Date: Wed, 12 Apr 2006 16:03:43 -0500
Reply-To: Anthony Babinec <email@example.com>
Sender: "SPSSX(r) Discussion" <SPSSX-L@LISTSERV.UGA.EDU>
From: Anthony Babinec <firstname.lastname@example.org>
Subject: Re: MANOVA and Discriminant Analysis
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Sounds like you're on the right track.
Huberty is the author of a nice text on applied
discriminant analysis, which is evidently about
to come out in a second edition titled "Applied
MANOVA and Discriminant Analysis," co-authored with
Stephen Olejnik. Huberty draws the distinction
between descriptive and predictive discriminant
analysis, and you're interested in the former.
James Stevens' book on Applied Multivariate Analysis,
now in its 4th edition, is another good reference.
From: SPSSX(r) Discussion [mailto:SPSSX-L@LISTSERV.UGA.EDU] On Behalf Of
Sent: Wednesday, April 12, 2006 2:02 PM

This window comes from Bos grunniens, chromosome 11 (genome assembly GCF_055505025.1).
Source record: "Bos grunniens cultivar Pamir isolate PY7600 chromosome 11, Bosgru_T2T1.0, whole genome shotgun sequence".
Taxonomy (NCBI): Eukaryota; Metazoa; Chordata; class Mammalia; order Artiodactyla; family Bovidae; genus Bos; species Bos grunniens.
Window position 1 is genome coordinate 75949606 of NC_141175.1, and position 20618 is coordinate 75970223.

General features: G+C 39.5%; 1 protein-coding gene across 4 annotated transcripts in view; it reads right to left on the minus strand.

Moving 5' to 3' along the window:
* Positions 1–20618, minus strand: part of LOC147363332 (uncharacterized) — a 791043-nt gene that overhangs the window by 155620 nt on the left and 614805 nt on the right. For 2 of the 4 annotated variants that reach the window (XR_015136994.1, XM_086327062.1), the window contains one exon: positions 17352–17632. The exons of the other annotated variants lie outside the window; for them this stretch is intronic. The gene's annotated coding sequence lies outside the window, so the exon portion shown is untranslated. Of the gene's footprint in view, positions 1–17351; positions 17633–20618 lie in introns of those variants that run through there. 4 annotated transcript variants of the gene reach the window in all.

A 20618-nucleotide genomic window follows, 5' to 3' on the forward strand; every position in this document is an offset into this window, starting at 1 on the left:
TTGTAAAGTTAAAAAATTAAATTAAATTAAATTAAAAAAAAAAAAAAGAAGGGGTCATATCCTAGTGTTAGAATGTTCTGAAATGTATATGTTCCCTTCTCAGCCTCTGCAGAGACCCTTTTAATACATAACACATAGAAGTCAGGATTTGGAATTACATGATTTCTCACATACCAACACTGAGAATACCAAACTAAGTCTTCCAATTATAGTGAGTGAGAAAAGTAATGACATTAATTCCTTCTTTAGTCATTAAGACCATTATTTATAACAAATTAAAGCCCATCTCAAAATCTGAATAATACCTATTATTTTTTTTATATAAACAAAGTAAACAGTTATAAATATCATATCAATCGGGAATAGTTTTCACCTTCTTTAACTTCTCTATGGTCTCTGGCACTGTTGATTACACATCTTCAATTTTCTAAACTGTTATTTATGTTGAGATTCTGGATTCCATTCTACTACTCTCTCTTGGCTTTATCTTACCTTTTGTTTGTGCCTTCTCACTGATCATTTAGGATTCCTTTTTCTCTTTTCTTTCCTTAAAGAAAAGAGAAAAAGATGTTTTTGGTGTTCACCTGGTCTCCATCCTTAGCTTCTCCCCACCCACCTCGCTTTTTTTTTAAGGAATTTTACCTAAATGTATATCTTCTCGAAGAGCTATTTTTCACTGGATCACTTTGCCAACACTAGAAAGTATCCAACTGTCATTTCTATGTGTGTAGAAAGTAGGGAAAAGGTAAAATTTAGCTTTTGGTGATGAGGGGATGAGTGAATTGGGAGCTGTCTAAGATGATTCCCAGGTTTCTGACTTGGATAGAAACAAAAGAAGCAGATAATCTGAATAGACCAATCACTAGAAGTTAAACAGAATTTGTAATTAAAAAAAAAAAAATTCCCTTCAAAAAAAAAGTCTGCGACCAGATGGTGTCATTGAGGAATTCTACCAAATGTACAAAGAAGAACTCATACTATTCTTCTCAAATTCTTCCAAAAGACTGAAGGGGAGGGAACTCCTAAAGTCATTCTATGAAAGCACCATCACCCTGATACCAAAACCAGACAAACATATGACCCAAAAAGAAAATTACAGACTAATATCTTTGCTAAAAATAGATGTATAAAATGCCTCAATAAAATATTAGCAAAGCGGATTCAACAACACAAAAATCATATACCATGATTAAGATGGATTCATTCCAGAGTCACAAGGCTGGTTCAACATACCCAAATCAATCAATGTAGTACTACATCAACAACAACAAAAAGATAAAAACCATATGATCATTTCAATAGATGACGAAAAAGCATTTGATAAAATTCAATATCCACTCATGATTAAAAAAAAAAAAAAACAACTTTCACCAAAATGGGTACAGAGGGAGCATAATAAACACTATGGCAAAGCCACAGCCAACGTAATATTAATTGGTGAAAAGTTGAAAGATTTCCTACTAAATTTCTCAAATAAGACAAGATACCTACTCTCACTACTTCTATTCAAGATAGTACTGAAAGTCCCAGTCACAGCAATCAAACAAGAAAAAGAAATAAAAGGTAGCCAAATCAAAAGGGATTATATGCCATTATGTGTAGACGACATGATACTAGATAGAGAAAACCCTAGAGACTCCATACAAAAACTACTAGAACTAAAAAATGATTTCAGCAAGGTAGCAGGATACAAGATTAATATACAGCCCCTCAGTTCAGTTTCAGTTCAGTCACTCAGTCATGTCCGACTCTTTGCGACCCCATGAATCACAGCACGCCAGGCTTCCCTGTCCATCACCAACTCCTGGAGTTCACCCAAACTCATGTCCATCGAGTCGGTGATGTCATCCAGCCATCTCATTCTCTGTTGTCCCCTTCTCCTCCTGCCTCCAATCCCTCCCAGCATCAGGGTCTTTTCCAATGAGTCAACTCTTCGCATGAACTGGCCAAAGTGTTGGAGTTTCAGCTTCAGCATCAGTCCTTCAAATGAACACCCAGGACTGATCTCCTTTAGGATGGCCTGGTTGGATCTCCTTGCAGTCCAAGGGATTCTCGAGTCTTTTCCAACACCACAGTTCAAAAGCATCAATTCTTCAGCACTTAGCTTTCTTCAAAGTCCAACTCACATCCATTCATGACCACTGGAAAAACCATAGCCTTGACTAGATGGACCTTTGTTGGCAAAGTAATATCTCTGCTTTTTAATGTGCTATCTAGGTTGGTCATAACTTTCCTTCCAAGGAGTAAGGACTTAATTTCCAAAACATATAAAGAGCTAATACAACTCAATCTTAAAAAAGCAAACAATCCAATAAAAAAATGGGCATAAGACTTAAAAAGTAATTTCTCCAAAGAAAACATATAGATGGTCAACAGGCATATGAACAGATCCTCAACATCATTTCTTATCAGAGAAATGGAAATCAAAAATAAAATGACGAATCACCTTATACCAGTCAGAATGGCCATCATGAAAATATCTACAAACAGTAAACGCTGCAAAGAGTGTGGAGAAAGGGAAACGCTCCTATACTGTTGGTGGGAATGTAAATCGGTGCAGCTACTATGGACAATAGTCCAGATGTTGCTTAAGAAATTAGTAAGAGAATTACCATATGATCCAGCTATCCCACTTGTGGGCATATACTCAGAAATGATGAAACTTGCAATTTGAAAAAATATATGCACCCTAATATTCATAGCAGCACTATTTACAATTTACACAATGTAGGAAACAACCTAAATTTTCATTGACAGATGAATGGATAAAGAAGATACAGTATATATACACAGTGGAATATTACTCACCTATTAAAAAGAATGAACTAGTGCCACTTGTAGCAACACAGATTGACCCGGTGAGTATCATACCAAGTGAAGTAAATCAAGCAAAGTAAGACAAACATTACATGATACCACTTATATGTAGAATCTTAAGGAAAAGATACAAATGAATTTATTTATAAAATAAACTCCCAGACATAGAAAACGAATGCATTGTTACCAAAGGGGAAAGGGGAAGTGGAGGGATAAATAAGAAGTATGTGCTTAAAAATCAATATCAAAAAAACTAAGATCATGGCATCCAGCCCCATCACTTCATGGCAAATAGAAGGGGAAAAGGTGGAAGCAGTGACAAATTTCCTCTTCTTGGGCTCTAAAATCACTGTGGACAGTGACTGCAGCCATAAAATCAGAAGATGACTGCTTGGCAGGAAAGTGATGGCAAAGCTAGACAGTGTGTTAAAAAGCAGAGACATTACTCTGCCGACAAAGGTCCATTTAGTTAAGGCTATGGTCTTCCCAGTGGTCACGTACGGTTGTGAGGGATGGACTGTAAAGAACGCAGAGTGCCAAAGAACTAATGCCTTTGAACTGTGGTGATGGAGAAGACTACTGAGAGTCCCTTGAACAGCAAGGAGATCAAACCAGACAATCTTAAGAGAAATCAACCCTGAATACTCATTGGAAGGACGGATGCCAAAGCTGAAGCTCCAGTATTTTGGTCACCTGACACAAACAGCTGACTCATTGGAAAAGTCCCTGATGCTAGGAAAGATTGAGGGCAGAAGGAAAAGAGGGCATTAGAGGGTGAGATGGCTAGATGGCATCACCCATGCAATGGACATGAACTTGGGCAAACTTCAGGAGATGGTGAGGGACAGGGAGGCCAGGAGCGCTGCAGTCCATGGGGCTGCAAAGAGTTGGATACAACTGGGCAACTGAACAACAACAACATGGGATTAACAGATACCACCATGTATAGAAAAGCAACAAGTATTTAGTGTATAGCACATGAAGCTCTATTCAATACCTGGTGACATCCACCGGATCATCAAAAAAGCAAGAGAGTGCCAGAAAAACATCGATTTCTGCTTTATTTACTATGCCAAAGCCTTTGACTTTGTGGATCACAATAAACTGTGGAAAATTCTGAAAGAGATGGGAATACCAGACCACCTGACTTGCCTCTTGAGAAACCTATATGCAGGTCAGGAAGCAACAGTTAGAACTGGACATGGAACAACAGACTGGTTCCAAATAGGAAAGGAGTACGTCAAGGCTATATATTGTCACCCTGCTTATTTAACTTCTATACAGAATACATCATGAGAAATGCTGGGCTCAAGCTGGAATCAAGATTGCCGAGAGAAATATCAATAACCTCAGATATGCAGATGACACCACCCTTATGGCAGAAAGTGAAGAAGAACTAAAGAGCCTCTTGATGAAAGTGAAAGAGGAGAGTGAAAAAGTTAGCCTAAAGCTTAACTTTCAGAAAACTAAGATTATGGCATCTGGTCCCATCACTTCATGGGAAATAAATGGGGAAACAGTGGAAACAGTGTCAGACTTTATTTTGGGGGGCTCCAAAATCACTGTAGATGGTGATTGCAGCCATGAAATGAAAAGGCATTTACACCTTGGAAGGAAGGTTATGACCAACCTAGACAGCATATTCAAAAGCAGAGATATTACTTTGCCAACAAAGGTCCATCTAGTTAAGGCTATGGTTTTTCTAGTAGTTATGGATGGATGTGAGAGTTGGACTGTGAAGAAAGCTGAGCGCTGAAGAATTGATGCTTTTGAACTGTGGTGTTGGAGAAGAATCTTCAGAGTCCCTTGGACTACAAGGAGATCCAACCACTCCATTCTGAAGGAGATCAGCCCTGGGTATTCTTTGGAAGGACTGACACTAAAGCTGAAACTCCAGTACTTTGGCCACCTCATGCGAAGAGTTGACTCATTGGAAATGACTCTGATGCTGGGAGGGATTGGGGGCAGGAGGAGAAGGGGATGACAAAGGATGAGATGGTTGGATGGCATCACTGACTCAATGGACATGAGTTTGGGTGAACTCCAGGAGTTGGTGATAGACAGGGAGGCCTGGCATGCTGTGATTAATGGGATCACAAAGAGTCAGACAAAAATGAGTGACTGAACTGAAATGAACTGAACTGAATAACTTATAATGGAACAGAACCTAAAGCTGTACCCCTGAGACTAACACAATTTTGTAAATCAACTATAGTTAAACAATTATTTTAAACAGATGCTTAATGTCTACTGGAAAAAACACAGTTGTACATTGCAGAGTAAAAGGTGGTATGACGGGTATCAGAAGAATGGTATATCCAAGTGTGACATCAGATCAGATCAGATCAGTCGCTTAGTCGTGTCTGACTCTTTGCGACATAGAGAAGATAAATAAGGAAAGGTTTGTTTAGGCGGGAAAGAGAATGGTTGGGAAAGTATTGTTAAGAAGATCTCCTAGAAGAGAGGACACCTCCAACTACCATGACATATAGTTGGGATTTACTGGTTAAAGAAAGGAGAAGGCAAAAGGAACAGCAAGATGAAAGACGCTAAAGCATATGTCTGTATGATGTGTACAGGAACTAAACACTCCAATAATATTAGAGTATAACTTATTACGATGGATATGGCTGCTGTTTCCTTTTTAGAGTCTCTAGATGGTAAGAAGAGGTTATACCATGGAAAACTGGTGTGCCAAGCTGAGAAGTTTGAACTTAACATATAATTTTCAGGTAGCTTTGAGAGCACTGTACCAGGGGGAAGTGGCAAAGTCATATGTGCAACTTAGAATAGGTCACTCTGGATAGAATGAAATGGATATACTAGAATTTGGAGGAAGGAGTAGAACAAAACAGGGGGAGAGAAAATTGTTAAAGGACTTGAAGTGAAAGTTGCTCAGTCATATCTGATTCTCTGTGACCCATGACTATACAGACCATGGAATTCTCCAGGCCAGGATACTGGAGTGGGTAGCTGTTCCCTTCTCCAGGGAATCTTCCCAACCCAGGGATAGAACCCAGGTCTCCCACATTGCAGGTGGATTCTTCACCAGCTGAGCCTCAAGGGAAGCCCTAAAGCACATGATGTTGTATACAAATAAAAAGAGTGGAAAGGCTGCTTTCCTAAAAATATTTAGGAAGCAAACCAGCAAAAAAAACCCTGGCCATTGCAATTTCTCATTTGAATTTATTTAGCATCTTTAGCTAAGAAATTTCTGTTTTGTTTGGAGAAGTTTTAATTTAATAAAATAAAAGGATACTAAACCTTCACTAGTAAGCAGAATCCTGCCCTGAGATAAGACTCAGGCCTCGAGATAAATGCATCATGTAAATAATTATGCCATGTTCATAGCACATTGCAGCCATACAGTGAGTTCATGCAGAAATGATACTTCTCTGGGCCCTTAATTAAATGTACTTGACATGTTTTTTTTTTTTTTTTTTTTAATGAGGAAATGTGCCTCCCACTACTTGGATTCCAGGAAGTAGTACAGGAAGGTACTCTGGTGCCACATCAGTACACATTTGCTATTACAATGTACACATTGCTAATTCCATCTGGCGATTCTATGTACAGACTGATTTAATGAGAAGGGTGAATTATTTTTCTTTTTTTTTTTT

Subject: MANOVA and Discriminant Analysis
I've been doing some reading (Huberty & Morris, 1989; Bray & Maxwell,
1982) trying to understand how to best understand the results of an
MANOVA. It seems that one is well advised to do a discriminant function
analysis (DFA) after a significant MANOVA to better understand the
nature of the variate that is created in MANOVA. This is rarely done,
but it seems necessary to be able to interpret MANOVA results. If I do
a dfa after my manova what can I do with those results? For example, I
have a situation where my MANOVA consists of 11 DVs. I have a
significant between subjects effect for gender. Then when I look at the
DFA it appears that only 6 of the 11 DVs are really loading on the
variate. What do I do with this information? Does this lead me to
reanalyze the data with only 6 DVs? Or does this information only tell
me how to interpret the variate on which males and females differ? Any
refs advice, much appreciated.
Matthew Pirritano, Ph.D.
National Science Foundation Post-Doctoral Fellow
College of Education
Department of Individual, Family & Community Education
1 University of New Mexico
Albuquerque, NM 87131-0001